• Complying with one of the safe harbors established by the HHS and the IRS (generally, plans that provide certain benefits within specific deductible, co-pay and other cost-sharing limits),

• For a plan with nonstandard features that are incompatible with the minimum value calculator and the safe harbors, obtaining actuarial certification of minimum value, or

• For a plan in the small group market, meeting the requirements for any of the levels of “metal coverage” (bronze, silver, gold or platinum), which are based on the level of cost-sharing.

Until now, employers were uncertain about exactly which health benefits would be considered in calculating minimum value, specifically for determining the share of benefit costs paid by a plan.

The uncertainty led to concern that employer-sponsored self-insured plans and insured large group plans would need to cover every type of benefit. The proposed regulations clarify that minimum value is based on only the anticipated spending for a standard population.

HSA and HRA contributions

The proposed regulations also address the question of whether employer contributions to health savings accounts (HSAs) and health reimbursement arrangements (HRAs) count toward the plan’s share of benefit costs for purposes of determining minimum value. Under the proposed regulations, all amounts contributed for the current plan year to an HSA are taken into account.

Amounts newly made available under an HRA that’s integrated with an eligible employer-sponsored plan for the current plan year also count toward the plan’s share of costs if the amounts may be used for only cost sharing and not to pay insurance premiums.

The effect of HRA contributions on affordability also is covered in the proposed regulations. They provide that amounts made newly available for a current plan year — that can be used for only premiums or for either premiums or cost-sharing reduction — are treated as the employee’s earnings and can be considered as available to him or her to increase the affordability of health coverage.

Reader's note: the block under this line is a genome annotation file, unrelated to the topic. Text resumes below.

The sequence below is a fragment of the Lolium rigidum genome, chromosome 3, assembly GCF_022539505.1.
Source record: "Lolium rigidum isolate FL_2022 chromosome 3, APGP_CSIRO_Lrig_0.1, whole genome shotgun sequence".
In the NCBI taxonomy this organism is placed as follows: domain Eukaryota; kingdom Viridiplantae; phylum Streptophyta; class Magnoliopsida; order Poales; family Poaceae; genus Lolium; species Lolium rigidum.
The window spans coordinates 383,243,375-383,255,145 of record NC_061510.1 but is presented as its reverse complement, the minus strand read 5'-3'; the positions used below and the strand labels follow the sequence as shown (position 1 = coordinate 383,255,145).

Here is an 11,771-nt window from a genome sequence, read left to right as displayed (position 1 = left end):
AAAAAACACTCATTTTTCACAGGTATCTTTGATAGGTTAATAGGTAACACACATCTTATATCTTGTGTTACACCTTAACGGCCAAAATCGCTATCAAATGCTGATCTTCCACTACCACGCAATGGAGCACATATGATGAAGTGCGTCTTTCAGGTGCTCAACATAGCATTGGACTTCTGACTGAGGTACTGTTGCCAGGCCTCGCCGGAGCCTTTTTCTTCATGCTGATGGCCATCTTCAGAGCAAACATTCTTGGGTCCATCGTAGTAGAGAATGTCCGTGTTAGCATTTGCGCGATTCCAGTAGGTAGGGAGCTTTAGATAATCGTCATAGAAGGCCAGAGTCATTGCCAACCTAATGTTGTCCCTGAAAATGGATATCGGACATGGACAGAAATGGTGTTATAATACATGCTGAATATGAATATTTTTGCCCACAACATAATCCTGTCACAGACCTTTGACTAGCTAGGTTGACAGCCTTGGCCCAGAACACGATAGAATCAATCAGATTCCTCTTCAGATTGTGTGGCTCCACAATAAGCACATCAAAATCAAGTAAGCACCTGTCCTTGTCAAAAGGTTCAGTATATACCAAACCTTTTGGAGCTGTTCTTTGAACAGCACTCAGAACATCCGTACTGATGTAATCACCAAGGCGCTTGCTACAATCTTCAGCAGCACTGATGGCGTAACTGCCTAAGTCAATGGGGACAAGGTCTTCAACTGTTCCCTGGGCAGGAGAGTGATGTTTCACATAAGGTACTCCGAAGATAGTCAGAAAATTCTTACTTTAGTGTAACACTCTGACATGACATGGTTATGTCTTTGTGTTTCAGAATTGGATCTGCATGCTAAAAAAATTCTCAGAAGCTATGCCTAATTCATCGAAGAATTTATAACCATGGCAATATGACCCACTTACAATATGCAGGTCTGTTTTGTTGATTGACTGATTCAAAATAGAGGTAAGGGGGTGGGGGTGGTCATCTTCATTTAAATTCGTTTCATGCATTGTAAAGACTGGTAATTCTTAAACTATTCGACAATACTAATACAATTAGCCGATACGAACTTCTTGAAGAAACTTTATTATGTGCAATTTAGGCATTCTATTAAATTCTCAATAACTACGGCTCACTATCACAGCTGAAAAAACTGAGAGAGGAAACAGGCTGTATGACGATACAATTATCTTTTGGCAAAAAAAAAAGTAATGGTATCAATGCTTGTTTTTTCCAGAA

Wellness programs

Unfortunately, reduced cost-sharing in most wellness programs doesn’t count toward minimum value under the proposed regulations. The exception is a nondiscriminatory wellness program designed to prevent or reduce tobacco use. For employers with such a program, a plan’s share of benefit costs may be calculated assuming that every eligible individual satisfies the terms of the program and therefore qualifies for reduced cost-sharing.

The proposed regulations also disregard most wellness program incentives that reduce premiums when assessing the affordability of coverage.

Additional provisions

The proposed regulations address a number of other issues relevant to the premium tax credit, including:

• The definition of “modified adjusted gross income,”

• The definition of “rating area,” as used to determine the costs of plans in the employee’s area,
• Retiree coverage,

• Coverage months for newborns and new adoptees,
• The adjusted monthly premium for family members not enrolled a full month,
• The premium assistance amount for partial months of coverage,

• Determining the premium for the applicable benchmark plan if family members reside in different locations, and

• The allocation of premiums to additional, nonessential health benefits.

The proposed regulations also impose income tax return filing requirements on employees who receive advance credit payments.

Achieving compliance

The proposed regulations are effective for periods starting after Dec. 31, 2013, and taxpayers may apply them to taxable years ending before Jan. 1, 2015. We’d be pleased to help you determine the best path forward for your organization as additional provisions of the health care act take effect.